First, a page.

The Improvements and Options of Bone Densitometers

Bone densitometers are very powerful machine but are generally underutilized and employed in imaging modality. According to research in osteoporotic fractures in woman the numbers of woman with the condition are greater than the population suffering from breast cancer, stroke and heart attack combined. There are three main methods used in bone densitometers and while you may be looking to replace or consider your options here are the different approaches.

Pencil Beam

Pencil beams uses a singular beam of x-ray to generate an image is the original technology as a bone densitometers. The single bean travels across the measured region or entire body. While the pencil beam machine is the original machine and has always been seen as the standard for bone thing it is a long process for the beam to gradually move across the area and collect the data from its single beam. The pencil beam is seen as the choice where there is low demand for the procedure. The GE Lunar DPX Duo and GE Lunar DPX Bravo are great examples of pencil beam DXA systems

Fan Beam

Fan beam, also referred to as wide angle fan beam, was introduced as a substitute for the pencil beam. The x-ray instead of a single beam is constructed with a number of tube emissions with multiple detectors moving across an area. While there is minimal distortion compared to the accurate pencil beam, the fan beam has taken been seen as the future with a much shorter scan time.  

Narrow Angle Fan Beam

The last method is known as the third generation of DXA machines, Narrow Angle Fan Beam or Micro Angle Fan Beam. This technology developed and introduced by General Electric Healthcare division is still technically a fan beam. The difference is that a number of narrow beams pass over a measured area producing a number of images. It proposes to be the best of both worlds taking the gold standard of pecison from the pencil beam and the speed from the fan beam. Image construction software takes these images and constructs an image based on the series of images compiled during the procedure. The GE Lunar Prodigy Primo and Advance are third generation systems that are recommended for practices scanning more than 15 patients per day. The developments in the area of bone densitometers has allowed the dose of radiation to decrease while improving the image quality and general results for both  bone mineral content (BMC) and bone mineral density (BMD).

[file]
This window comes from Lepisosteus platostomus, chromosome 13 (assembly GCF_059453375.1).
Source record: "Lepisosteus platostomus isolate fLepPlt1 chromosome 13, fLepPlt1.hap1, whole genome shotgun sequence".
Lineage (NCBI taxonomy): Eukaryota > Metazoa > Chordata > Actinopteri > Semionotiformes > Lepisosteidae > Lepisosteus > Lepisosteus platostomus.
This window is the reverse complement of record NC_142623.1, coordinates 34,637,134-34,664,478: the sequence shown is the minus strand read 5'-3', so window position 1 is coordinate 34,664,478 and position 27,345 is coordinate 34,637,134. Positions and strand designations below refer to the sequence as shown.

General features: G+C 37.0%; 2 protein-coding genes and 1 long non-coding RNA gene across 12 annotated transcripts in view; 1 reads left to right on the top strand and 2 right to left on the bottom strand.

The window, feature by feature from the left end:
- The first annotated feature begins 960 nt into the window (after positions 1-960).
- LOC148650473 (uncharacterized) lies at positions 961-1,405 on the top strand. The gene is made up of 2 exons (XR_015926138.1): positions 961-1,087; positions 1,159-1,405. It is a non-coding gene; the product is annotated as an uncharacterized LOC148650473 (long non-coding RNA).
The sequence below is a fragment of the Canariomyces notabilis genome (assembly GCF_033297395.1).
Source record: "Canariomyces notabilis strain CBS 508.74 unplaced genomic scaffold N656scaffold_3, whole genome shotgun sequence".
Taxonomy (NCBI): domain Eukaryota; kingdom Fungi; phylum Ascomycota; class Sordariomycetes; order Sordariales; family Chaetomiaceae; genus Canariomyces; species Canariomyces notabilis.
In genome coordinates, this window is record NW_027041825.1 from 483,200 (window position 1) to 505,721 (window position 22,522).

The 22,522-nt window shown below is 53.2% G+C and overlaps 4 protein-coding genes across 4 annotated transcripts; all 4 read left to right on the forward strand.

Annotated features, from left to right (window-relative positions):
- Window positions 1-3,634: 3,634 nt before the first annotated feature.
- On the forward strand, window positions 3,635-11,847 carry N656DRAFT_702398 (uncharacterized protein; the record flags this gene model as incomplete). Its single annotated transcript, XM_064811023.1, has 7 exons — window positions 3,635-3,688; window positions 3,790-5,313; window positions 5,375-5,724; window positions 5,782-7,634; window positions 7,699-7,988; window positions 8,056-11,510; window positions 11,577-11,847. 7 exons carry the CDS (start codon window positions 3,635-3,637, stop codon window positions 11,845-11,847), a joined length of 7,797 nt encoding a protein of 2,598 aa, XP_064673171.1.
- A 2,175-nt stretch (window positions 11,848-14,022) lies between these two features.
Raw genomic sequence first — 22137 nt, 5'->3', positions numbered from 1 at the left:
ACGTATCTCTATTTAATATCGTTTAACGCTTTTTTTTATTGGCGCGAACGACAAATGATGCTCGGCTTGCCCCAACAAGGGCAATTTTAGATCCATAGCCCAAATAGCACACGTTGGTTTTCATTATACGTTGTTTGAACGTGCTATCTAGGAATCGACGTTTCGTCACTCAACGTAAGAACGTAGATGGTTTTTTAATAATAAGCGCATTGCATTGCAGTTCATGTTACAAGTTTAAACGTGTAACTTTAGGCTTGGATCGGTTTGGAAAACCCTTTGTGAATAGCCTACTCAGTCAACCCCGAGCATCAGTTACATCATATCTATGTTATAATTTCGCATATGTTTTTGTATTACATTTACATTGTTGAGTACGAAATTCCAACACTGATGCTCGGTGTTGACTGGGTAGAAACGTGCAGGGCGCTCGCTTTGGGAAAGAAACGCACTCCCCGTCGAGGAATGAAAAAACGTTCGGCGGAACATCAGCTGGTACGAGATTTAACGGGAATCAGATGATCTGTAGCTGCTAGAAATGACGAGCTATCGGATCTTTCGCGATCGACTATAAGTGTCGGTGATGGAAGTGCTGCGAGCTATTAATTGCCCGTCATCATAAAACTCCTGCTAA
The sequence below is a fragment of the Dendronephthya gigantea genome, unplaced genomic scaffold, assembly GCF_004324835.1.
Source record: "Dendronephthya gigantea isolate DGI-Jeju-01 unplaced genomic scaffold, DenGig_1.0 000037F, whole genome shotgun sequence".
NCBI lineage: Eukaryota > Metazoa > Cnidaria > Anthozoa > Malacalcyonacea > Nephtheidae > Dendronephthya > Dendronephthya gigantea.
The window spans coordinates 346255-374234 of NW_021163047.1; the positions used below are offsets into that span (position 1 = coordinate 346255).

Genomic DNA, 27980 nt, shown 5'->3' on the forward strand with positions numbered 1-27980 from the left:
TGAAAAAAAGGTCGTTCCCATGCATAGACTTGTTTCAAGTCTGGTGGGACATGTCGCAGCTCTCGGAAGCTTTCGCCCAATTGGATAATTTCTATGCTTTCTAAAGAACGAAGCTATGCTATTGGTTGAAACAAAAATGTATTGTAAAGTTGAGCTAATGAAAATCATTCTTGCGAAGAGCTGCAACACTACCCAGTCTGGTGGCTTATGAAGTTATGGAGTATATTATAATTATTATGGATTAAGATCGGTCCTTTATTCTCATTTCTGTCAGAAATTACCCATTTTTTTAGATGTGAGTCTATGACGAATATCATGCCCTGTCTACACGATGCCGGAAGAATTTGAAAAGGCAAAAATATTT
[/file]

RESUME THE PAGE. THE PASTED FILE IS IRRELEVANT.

The narrow fan beam (4.5°) orientated parallel to the longitudinal axis of the body. Compared to previous densitometers where the fan beam was positioned perpendicular to the longitudinal axis of the body. The fan beam angles of 30° and 12. A dual-energy X-ray source with peak X-ray energy of 80kVp and a current of 3mA with a K-edge filter (cerium 300mg/cm2) gives effective energies of approximately 38 and 70keV. The images are usually constructed over a 24mm length with longitudinal steps of 17mm. Pixel size are arranged according to the procedures for spine, femoral neck, and total body standard scan modes are 0.6 1.05, 0.6 1.05 and 4.8 13.0 mm compared to 1.2 1.2, 1.2 1.2 and 4.8 9.6mm for the DPXL. In the case of fan beams the while the technology and results are the finest there remains a magnification effect to reduce this effect; a software correction is utilized with the Prodigy densitometer. The times for the scanning procedures to measure areas are impressive with standard mode spine and femoral neck being reduced to 30 seconds and total body to 5 minutes compared to 8 seconds and 20 minutes for medium scan mode. 

Recent posts
Accurate blood analysis – does the kind of machine matter?

By: Absolute Medical Services, Inc.

Cardiotocography: Is it universal? Should it be?

By: Absolute Medical Services, Inc.

How to think about stress-EKG testing

By: Absolute Medical Services, Inc.

Shopping for a patient vital signs monitor?

By: Absolute Medical Services, Inc.

The Professional’s Guide to Ultrasound

By: Absolute Medical Services, Inc.